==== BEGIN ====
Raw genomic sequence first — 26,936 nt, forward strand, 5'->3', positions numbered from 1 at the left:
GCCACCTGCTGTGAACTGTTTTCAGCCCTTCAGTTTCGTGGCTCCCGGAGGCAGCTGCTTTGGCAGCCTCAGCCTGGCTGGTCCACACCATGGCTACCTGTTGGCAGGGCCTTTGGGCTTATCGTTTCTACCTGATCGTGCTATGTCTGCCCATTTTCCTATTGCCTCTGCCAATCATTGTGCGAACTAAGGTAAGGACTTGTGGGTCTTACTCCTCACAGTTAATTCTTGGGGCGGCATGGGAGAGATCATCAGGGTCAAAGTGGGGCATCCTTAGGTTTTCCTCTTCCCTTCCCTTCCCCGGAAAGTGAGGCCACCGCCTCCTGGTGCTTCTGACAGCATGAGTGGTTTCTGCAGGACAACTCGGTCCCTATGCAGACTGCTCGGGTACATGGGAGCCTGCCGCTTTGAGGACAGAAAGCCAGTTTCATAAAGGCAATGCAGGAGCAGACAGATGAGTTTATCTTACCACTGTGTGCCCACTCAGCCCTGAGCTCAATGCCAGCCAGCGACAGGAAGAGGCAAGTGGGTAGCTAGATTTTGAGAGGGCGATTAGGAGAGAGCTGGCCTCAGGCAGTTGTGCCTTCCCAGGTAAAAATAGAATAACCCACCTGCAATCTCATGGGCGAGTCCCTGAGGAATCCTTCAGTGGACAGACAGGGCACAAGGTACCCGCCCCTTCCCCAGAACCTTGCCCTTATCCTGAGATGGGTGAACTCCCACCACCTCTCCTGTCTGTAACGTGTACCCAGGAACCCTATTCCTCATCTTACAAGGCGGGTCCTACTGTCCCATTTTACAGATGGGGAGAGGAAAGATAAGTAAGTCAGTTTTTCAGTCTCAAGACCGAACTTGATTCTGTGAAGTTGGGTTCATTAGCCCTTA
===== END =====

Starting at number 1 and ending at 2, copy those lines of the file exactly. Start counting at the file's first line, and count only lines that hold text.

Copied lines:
Raw genomic sequence first — 26,936 nt, forward strand, 5'->3', positions numbered from 1 at the left:
GCCACCTGCTGTGAACTGTTTTCAGCCCTTCAGTTTCGTGGCTCCCGGAGGCAGCTGCTTTGGCAGCCTCAGCCTGGCTGGTCCACACCATGGCTACCTGTTGGCAGGGCCTTTGGGCTTATCGTTTCTACCTGATCGTGCTATGTCTGCCCATTTTCCTATTGCCTCTGCCAATCATTGTGCGAACTAAGGTAAGGACTTGTGGGTCTTACTCCTCACAGTTAATTCTTGGGGCGGCATGGGAGAGATCATCAGGGTCAAAGTGGGGCATCCTTAGGTTTTCCTCTTCCCTTCCCTTCCCCGGAAAGTGAGGCCACCGCCTCCTGGTGCTTCTGACAGCATGAGTGGTTTCTGCAGGACAACTCGGTCCCTATGCAGACTGCTCGGGTACATGGGAGCCTGCCGCTTTGAGGACAGAAAGCCAGTTTCATAAAGGCAATGCAGGAGCAGACAGATGAGTTTATCTTACCACTGTGTGCCCACTCAGCCCTGAGCTCAATGCCAGCCAGCGACAGGAAGAGGCAAGTGGGTAGCTAGATTTTGAGAGGGCGATTAGGAGAGAGCTGGCCTCAGGCAGTTGTGCCTTCCCAGGTAAAAATAGAATAACCCACCTGCAATCTCATGGGCGAGTCCCTGAGGAATCCTTCAGTGGACAGACAGGGCACAAGGTACCCGCCCCTTCCCCAGAACCTTGCCCTTATCCTGAGATGGGTGAACTCCCACCACCTCTCCTGTCTGTAACGTGTACCCAGGAACCCTATTCCTCATCTTACAAGGCGGGTCCTACTGTCCCATTTTACAGATGGGGAGAGGAAAGATAAGTAAGTCAGTTTTTCAGTCTCAAGACCGAACTTGATTCTGTGAAGTTGGGTTCATTAGCCCTTA